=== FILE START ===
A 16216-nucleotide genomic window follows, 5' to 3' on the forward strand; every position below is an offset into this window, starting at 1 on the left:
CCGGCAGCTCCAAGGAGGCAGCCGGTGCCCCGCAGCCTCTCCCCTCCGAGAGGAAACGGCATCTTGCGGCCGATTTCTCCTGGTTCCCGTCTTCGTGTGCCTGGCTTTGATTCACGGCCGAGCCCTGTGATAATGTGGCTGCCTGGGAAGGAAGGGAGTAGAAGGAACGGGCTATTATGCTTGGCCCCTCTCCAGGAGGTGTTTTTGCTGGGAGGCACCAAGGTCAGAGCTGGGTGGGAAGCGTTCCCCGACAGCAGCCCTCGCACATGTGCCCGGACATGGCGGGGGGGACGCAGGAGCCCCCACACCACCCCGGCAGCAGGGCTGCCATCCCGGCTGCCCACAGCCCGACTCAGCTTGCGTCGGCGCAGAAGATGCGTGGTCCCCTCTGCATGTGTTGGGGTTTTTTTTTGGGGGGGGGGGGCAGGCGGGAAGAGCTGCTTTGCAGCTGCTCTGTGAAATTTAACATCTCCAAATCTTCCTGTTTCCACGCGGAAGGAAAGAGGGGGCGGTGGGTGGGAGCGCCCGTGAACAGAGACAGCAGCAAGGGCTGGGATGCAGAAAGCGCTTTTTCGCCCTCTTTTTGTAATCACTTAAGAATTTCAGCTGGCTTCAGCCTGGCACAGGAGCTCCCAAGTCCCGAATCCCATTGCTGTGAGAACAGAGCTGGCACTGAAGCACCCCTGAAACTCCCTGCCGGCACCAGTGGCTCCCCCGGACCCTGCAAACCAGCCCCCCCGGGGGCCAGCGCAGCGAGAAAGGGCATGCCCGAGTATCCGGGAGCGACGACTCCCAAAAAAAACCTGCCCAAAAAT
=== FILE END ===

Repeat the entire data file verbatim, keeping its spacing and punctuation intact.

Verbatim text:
A 16216-nucleotide genomic window follows, 5' to 3' on the forward strand; every position below is an offset into this window, starting at 1 on the left:
CCGGCAGCTCCAAGGAGGCAGCCGGTGCCCCGCAGCCTCTCCCCTCCGAGAGGAAACGGCATCTTGCGGCCGATTTCTCCTGGTTCCCGTCTTCGTGTGCCTGGCTTTGATTCACGGCCGAGCCCTGTGATAATGTGGCTGCCTGGGAAGGAAGGGAGTAGAAGGAACGGGCTATTATGCTTGGCCCCTCTCCAGGAGGTGTTTTTGCTGGGAGGCACCAAGGTCAGAGCTGGGTGGGAAGCGTTCCCCGACAGCAGCCCTCGCACATGTGCCCGGACATGGCGGGGGGGACGCAGGAGCCCCCACACCACCCCGGCAGCAGGGCTGCCATCCCGGCTGCCCACAGCCCGACTCAGCTTGCGTCGGCGCAGAAGATGCGTGGTCCCCTCTGCATGTGTTGGGGTTTTTTTTTGGGGGGGGGGGGCAGGCGGGAAGAGCTGCTTTGCAGCTGCTCTGTGAAATTTAACATCTCCAAATCTTCCTGTTTCCACGCGGAAGGAAAGAGGGGGCGGTGGGTGGGAGCGCCCGTGAACAGAGACAGCAGCAAGGGCTGGGATGCAGAAAGCGCTTTTTCGCCCTCTTTTTGTAATCACTTAAGAATTTCAGCTGGCTTCAGCCTGGCACAGGAGCTCCCAAGTCCCGAATCCCATTGCTGTGAGAACAGAGCTGGCACTGAAGCACCCCTGAAACTCCCTGCCGGCACCAGTGGCTCCCCCGGACCCTGCAAACCAGCCCCCCCGGGGGCCAGCGCAGCGAGAAAGGGCATGCCCGAGTATCCGGGAGCGACGACTCCCAAAAAAAACCTGCCCAAAAAT